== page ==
Khalid Hassan ( Department of Pathology, Rawalpindi Medical College, Rawalpindi. )
Khalid P. Bukhari ( Department of Pathology, Rawalpindi Medical College, Rawalpindi. )
Asif Zafar ( Departments of Surgery, Rawalpindi Medical College, Rawalpindi. )
M. Zafarullah Kundi Malik ( Departments of Paediatrics, Rawalpindi Medical College, Rawalpindi. )
M.Jamil Akhtar ( Department of Pathology, Rawalpindi Medical College, Rawalpindi. )
A retrospective study of 45 patients of acute leukaemia in children (15 years age), in relation to FAB classification, is presented. Acute lymphoblastic leukaemias (ALL)were commoner than acute myeloid leukaemias (AML), with an ALL:AML ratio of 4.63:1. Amongst ALL, Li was the most frequent type (59%), followed by L2 (35%) and L3 (5.4%), respectively. FAB types M2, M3, M4 and MS were diagnosed in 2 patients each. An analysis of clinical features in relation to FAB classification is also presented (JPMA 42: 29, 1992).
Leukaemias are amongst the commonest cancers under fifteen years age, constituting 13-30% of all the cancers diagnosed in this age group1,2. In children, acute lymphoblasticleukaemia (ALL) is the most frequent form, accounting for approximately 80% of leukaemias. Acute myeloid leukaemia is the next commonest (17%), with chronic myeloid leukaemia (CML) and juvenile CML constituting the remainder3. Acute leukaemias are usually classified according to French- American-British (FAB) classification. ALL is classified into three types, designated L1, L2 and L34. In order to differentiate between L1 and L2, ascoringsystem based on nuclear: cytoplasmic ratio, cell size, character of nuclear membrane and number of nucleoli, has been devised5. In L3, lymphoblasts are large and contain moderate to abundant basophilic, PAS negative cytoplasm which shows distinct vacuolation. FAB Li is the most frequent and is associated with the most livourable prognosis. L2 is less common and has a relatively poor prognosis6. L3 is rare and is considered by some as a haematogenous phase of Burkitt\\\'s lymphoma7,8. AML can be classified according to FAB system into seven subgroups, designated as Mi, M2, M3, M4, M5, M6 and M7. FAB Mi to M3 are peroxidase and sudan black positive. M4 and M5 can be diagnosed by strongly positive NSE with partial (M4) or complete (M5) inhibition with sodium fluoride9. The FAB classification system appears to have a prognostic value6. Patients with Li morphology have both a higher induction rate as well as more prolonged remission duration and survival. Patients with L2 morphology have a poor prognosis and this feature has been reported by some to function as an independent prognostic variable whereas patients with L3 disease have the worst prognosis10. Although the FAB classification may have prognostic usefulness, no biologic basis for the morphologic differences among these cell types have been elucidated. In this study, we have performed a retrospective analysis of 45 patients of acute leukaemias in children (<15 years) with reference to FAB classification and the presenting clinico-haematological features.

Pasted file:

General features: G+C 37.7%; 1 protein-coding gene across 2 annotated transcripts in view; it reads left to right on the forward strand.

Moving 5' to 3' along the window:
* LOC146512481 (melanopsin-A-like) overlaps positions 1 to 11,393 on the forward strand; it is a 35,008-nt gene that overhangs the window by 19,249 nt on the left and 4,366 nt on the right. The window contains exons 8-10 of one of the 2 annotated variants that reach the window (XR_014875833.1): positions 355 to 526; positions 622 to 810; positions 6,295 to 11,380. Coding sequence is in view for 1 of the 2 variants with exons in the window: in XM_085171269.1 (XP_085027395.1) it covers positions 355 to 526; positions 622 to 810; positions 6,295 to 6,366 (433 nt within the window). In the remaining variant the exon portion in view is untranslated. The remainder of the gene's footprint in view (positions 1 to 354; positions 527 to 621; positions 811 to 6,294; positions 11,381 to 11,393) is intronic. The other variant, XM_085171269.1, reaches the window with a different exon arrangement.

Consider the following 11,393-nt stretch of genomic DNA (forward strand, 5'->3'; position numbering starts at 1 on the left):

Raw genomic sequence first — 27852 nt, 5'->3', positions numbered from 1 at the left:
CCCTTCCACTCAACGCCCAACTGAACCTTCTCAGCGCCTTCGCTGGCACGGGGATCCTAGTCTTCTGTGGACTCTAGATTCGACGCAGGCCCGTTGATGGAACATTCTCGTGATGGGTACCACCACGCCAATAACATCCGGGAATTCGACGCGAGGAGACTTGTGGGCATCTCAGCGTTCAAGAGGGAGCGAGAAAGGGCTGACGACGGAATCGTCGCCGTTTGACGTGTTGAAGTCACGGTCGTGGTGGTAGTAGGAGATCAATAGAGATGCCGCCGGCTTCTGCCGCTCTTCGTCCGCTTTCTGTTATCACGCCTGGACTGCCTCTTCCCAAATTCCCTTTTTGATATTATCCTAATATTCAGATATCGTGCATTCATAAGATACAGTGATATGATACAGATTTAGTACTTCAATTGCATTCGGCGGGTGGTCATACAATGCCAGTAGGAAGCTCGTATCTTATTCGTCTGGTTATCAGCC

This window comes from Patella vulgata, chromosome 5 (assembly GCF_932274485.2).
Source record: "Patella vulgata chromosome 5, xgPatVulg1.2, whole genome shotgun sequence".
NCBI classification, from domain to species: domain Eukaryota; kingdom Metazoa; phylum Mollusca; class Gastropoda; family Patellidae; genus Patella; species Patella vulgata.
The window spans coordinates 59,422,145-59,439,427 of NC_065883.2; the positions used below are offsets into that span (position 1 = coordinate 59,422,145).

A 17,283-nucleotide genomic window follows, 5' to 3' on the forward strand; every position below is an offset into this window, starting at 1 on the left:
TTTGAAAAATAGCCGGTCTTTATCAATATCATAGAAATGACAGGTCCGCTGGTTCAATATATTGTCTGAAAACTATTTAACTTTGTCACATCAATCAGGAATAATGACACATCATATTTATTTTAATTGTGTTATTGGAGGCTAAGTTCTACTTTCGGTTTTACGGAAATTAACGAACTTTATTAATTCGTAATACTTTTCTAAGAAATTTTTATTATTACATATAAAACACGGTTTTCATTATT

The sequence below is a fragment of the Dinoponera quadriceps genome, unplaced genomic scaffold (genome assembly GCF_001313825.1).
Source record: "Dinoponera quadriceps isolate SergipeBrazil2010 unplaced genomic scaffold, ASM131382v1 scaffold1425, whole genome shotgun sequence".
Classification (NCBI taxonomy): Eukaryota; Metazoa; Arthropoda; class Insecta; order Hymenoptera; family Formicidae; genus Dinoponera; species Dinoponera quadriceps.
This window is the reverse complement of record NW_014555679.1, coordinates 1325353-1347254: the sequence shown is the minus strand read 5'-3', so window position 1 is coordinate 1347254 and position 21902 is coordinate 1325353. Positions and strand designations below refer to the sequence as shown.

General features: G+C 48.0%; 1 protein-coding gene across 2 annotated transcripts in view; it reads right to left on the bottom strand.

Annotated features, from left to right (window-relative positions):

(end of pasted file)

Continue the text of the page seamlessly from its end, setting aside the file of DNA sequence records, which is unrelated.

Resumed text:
PATIENTS AND METHODS
A retrospective study of 45 leukaemic children diagnosed at Rawalpindi Medical College, during 1987i990, was undertaken. A detailed account of clinical features was recorded in a proforma with special emphasis on fever, pallor, bleeding from various sites, lymphadenopathy, hepatomegaly and splenomegaly. Laboratory investigations included Hb estimation by cyanmethaemo- globin method, white cell and platelet leucocyte count after staining the smear by May-Grunwald-Giemsa Stain. Bone marrow aspiration was performed at posterior superior iliac spine in most of the patients; however, in children less than twoyears age, marrowwas aspirated from tibia, below the tibial tuberosity. The smears were stained by May-Grunwald-Giemsa stain, periodic acid schiff stain (Sigma) and myelo-peroxidase stain (Sigma). When PAS and peroxidase were negative, a smear was also stained with naphthyl acetate esterase (NAE) stain. For diagnosis and classification of acute leukaemias, FAB classification was followed. In case of ALL, scoring was performed on the basis of nuclear: cytoplasmic ratio, cell size, outline of nuclear membrane and prominence and number of nucleoli. A score of 0 to + 2 led to the diagnosis of Li whereas a score of-i to -4 established L2. L3 was diagnosed when blast cells were large and contained moderate to abundant vacuolated PAS negative cytoplasm.